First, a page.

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    It's not going too well out there:

    • 17:30 UTC on Friday afternoon, Turn the Tide on Plastic informed Race Control it had reduced sail to slow down, so the crew could ensure the integrity of its mast/rigging. An initial inspection has revealed an anomoly in the spreader (a piece of rigging that helps to support the mast) set up. The team has slowed down while it determines what needs to be done before returning to full-load sailing (link).

    • Vestas 11th Hour Racing has dismasted while racing in Leg 7 of the Volvo Ocean Race. The team is safe and reports there is no immediate danger to the crew. The team reported that the mast broke at 15:59 UTC and Race Control was informed of the situation at 16:15 UTC on Friday afternoon (link).

  18. #18
    Luckily they are all safe. After days and days going downwind, they have to face an upwind part of the race. In short: even more shaking and rattling.

    These boats made out of composite materials need constant care. Having said that: breaking masts is something that's familiar with sailors the moment they step out of the optimist into another type of boat. And not only the sailors are familiar... also their parents' (and later sponsor's) wallet.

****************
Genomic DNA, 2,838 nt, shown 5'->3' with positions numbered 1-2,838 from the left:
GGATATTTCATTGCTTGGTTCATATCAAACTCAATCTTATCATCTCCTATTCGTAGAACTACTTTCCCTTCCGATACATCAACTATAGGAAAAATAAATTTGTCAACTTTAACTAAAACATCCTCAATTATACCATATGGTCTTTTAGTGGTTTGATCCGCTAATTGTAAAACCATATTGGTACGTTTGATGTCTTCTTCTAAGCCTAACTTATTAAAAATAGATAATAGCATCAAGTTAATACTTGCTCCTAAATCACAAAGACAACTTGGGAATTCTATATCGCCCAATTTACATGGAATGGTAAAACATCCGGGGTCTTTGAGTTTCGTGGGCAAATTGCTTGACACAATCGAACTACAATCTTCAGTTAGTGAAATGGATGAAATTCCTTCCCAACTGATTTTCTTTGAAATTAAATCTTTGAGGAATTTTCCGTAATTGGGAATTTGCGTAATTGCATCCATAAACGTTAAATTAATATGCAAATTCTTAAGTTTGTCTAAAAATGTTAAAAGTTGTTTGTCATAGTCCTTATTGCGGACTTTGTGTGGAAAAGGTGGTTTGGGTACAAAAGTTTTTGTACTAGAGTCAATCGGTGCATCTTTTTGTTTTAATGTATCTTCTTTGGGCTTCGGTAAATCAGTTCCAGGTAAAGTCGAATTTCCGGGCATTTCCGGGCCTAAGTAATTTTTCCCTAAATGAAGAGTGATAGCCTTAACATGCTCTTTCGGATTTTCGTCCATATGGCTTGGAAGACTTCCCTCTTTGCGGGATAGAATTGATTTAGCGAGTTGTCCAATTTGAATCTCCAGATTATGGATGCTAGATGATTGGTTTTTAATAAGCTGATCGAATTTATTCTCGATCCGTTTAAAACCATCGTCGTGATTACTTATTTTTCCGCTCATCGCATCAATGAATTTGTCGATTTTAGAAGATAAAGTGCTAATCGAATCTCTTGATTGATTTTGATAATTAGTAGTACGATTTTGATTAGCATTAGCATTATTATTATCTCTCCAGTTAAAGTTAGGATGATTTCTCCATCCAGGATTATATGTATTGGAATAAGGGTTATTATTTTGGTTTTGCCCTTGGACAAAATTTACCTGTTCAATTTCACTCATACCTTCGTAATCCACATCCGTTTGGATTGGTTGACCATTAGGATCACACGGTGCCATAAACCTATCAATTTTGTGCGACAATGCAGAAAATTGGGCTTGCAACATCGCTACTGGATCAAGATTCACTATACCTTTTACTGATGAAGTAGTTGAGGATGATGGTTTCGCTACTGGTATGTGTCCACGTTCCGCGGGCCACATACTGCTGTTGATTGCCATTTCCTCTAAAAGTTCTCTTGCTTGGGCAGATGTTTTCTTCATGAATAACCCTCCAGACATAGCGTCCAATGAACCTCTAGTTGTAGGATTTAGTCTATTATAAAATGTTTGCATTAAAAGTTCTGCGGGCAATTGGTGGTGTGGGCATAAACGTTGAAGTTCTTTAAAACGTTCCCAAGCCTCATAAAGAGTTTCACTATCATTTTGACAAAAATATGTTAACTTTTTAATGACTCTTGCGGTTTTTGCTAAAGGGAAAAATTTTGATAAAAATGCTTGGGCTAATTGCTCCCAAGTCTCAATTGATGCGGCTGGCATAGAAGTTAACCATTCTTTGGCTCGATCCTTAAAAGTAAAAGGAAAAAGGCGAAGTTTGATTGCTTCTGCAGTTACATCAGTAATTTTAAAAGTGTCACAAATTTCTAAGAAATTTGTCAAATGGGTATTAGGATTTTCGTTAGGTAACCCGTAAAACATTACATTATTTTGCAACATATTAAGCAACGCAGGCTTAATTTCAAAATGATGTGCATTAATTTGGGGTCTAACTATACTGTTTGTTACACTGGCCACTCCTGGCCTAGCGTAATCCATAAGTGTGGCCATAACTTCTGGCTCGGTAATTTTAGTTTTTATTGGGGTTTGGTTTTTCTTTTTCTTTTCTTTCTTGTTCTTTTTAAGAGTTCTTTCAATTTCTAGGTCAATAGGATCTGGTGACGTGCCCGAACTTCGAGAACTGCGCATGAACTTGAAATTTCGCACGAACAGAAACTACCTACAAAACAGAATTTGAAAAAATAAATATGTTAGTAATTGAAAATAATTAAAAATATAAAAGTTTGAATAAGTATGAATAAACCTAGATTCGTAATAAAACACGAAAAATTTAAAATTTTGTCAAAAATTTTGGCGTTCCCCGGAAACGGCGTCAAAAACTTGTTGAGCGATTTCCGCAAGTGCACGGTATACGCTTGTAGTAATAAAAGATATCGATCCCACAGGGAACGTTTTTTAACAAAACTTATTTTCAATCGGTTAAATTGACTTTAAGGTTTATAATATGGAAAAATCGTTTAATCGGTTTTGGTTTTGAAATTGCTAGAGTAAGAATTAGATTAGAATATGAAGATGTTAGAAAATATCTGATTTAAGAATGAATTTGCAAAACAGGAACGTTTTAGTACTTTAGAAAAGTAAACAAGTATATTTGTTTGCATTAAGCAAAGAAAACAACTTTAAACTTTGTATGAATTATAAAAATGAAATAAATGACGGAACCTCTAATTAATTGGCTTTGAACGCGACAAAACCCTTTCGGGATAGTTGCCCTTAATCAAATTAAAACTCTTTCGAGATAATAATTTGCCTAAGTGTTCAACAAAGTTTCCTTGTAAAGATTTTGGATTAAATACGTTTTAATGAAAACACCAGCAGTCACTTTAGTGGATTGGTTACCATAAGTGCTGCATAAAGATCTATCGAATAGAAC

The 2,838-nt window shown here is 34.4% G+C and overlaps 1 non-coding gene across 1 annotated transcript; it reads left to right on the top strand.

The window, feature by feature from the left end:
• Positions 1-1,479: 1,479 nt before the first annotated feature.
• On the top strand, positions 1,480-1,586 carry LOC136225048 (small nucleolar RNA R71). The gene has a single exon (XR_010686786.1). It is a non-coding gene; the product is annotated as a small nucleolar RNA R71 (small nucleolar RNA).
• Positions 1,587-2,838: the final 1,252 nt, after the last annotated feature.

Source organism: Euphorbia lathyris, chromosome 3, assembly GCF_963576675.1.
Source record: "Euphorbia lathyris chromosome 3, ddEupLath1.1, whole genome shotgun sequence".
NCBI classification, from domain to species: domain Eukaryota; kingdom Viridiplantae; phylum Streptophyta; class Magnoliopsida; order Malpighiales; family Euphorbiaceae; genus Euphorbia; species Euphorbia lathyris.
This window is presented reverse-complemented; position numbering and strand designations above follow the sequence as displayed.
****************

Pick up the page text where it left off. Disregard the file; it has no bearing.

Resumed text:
Menno

  19. #19
    I heard Volvo are pulling out of the whole sailing thing....and I think they actually own the race as it were, rather than sponsor it???

  20. #20
    Grand Master PickleB's Avatar
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    Point Nemo

    I hadn't heard of it before:


  21. #21
    Grand Master PickleB's Avatar
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    Rounding Cape Horn:




    ...before their mast fell down:


  22. #22
    Grand Master PickleB's Avatar
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    When did you last use an angle grinder to repair your mainsail...www.youtube.com? (I suspect is was actually a sanding disc, but still...)

    That was yesterday. Today there is footage after the dismasting and of Turn the Tide's spreader problems...YouTube.

  23. #23
    Grand Master PickleB's Avatar
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    The two leading yachts have made port...meanwhile from the tracker it would appear the MAPFRE has problems once again. On the other hand their eccentric course may be down to vary variable winds (YouTube).

    Scallywag reached the other side of Chile and the local police have begun an investigation (link):

    Chilean police on Tuesday began investigating the disappearance of British round-the-world sailor John Fisher, who was lost overboard from the Volvo Ocean Race yacht SHK/Scallywag.

    The racing yacht made landfall in Puerto Montt in southern Chile at dawn on Tuesday. Fisher's bereft crewmates filed ashore without comment, an AFP journalist said. Crewmembers were interviewed "and on the instructions of the prosecutor, members of the homicide brigade and the forensic police carried out their investigations in relation to the accident," police spokesman Cesar Fonseca said.
    Last edited by PickleB; 3rd April 2018 at 23:01. Reason: add MAPFRE YouTube link

  24. #24